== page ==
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Saturday, September 08, 2012


Bonnie Jo Campbell’s Once Upon a River is certainly a travel book; our protagonist is Margo Crane, a young teenager lost so convincingly in time and space that each time she encounters the modern world, I am stunned.  My mind has her someplace in the past, and when I realize the time is NOW, I find it difficult to believe.  Margo is a tough nut to crack, but for this reader she is definitely worth a try.

Once Upon a River evokes the familiar Huck Finn analogy and the familiar symbols of the river journey and the water baptism, but Margo Crane is truly twentieth century.  Perhaps the tragedies in her life could have happened in any era, but they are too terribly familiar and too avoidable to seem out of time. 

Yet there is a time travel element in Margo’s naiveté.  Her hero is Annie Oakley, and her innocence and acceptance of that long ago time makes her unable to accept the modern world around her.  She has no interest in school.  She is a crack shot, taught by her grandfather and honed through long practice.  She is self-sufficient: knows how to kill animals, gut them and prepare them for food and clothing.  She has a vague understanding of human emotions and the forces of good and evil that work on them, but she is not always able to control her own impulses.  This skill takes time and practice ironically in the same way that shooting does.  She has the time, and she gets the practice.  She has no one to help her.

As a fourteen year old, Margo seems unable to distinguish between many acts of good and evil.  That will become a little clearer to her in the years we know her.  She is almost like a young, untamed animal herself, living on instinct, experiencing sensual pleasures and acting on raw emotions without any consideration of consequences.  There is no one in her life to teach her.  She is on her own.  That is a difficult way to begin life.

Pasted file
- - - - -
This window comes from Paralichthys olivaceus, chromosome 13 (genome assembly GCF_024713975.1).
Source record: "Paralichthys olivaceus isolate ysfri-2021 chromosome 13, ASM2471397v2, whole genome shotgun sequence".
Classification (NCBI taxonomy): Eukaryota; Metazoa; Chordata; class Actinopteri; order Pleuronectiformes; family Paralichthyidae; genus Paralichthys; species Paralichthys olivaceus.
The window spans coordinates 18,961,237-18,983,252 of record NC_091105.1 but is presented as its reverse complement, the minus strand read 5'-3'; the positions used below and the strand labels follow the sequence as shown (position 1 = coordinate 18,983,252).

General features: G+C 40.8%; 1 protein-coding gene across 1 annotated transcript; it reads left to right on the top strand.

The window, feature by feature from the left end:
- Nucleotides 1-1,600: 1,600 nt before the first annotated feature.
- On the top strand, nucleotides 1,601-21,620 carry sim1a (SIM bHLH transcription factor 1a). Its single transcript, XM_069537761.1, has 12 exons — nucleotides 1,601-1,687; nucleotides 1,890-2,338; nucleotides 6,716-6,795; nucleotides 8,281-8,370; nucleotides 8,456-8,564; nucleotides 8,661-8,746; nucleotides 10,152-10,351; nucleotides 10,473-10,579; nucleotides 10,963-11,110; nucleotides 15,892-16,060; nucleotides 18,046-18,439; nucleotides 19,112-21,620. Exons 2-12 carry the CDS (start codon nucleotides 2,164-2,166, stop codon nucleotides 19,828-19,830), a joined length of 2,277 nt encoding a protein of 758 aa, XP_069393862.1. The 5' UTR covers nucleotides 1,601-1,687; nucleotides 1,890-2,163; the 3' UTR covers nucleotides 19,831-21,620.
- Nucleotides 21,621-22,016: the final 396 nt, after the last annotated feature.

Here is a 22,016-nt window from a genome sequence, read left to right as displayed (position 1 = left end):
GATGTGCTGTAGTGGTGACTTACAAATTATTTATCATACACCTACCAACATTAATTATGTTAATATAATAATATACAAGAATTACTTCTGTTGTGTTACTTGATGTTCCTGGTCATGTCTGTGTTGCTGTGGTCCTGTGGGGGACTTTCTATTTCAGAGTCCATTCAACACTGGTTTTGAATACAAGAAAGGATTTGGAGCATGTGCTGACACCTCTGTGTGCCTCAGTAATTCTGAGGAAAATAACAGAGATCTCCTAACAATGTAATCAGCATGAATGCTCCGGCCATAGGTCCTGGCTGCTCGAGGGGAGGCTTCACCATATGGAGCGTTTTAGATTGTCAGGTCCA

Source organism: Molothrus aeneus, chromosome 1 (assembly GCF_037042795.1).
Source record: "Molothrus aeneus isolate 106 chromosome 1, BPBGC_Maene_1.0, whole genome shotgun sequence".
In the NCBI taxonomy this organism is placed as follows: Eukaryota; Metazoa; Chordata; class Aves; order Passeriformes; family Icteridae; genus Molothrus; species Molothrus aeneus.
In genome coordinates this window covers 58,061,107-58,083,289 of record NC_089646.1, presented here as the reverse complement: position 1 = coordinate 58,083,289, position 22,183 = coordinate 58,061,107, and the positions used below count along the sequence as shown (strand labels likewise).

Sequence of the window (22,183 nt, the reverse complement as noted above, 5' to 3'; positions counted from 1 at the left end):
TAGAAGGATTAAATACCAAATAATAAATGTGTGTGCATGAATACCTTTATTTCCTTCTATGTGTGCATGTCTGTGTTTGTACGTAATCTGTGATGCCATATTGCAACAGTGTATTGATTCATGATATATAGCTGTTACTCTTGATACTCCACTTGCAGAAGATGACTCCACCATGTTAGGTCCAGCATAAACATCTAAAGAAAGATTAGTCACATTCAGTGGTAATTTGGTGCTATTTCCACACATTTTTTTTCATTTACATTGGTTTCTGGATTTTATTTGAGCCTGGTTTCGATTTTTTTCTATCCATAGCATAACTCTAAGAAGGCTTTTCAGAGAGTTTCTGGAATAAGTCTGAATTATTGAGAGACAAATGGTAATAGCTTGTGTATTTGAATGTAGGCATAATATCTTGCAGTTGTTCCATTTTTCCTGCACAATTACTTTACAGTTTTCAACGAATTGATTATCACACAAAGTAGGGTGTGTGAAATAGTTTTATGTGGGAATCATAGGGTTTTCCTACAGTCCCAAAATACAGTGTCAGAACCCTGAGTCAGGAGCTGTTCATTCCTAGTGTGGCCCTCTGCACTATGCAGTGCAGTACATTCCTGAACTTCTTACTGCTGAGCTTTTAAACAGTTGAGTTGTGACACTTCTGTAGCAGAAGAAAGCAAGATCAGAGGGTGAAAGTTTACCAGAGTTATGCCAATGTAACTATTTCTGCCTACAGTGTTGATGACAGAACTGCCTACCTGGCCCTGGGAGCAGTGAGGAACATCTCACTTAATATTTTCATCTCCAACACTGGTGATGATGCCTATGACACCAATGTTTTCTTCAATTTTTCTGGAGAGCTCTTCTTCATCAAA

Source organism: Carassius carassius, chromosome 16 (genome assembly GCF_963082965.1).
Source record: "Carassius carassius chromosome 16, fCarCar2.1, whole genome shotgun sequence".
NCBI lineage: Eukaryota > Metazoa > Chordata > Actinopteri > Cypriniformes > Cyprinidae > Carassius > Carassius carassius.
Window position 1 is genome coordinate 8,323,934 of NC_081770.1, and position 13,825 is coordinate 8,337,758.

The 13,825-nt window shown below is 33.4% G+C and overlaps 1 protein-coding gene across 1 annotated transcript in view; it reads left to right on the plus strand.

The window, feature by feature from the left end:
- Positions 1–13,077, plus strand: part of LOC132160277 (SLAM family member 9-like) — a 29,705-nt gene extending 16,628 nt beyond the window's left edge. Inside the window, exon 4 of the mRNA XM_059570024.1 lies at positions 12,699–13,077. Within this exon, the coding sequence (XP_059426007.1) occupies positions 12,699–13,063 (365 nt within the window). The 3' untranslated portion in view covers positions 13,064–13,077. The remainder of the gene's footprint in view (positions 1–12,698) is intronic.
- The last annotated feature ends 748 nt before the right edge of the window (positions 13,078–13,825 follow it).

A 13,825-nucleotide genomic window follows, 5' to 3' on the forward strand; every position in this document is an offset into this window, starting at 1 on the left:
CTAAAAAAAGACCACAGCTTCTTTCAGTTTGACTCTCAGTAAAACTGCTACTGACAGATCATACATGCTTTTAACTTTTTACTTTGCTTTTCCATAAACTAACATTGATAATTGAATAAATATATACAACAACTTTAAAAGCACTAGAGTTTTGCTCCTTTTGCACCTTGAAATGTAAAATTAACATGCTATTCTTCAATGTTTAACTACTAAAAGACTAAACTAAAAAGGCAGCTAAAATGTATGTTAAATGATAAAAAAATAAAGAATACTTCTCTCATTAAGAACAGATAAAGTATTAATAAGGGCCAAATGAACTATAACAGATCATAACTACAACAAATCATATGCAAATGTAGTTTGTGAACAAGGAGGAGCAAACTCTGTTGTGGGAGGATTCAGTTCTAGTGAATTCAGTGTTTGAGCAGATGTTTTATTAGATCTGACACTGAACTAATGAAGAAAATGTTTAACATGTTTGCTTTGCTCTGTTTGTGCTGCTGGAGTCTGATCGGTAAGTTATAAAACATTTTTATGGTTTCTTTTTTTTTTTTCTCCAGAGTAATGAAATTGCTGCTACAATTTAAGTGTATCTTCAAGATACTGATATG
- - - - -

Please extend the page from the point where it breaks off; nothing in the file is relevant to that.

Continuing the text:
Because Margo tries, despite the odds and despite the people—good and bad—who meet her, use or help her, and initiate her into the ways of the world, we are in her corner.  We want her to succeed in spite of the odds, and as we read, we wait for some force to guide her on the right path.

This is a bildungsroman, a rite of passage story, and like Huck Finn it is picaresque novel—one that is told in episodes—and it works on both levels.  We follow Margo through several years of adventures, relationships, and choices, and we can see her growth over time.  The book is a page turner.  I wanted to know how she is at the end.

On the other hand, am I satisfied at the end?  I’m not sure that I am.  Margo keeps me guessing, and I want to know what the future holds for her.  It is also difficult for me to accept her final choices as the best ones she can make, and I wonder if her choice is not a doomsday scenario, all too familiar in today’s world that requires certain things of us whether we want them or not.  Her choices do not always really exist.

Great civilizations grew up along the great rivers of the world, but Once Upon a River is not the birth of greatness.  Nor is it a fairy tale with a happily ever after ending as the title might suggest.  Rather, this novel depicts some of the dark side of the human condition.  It is a kind of horror story—one definitely worth reading.
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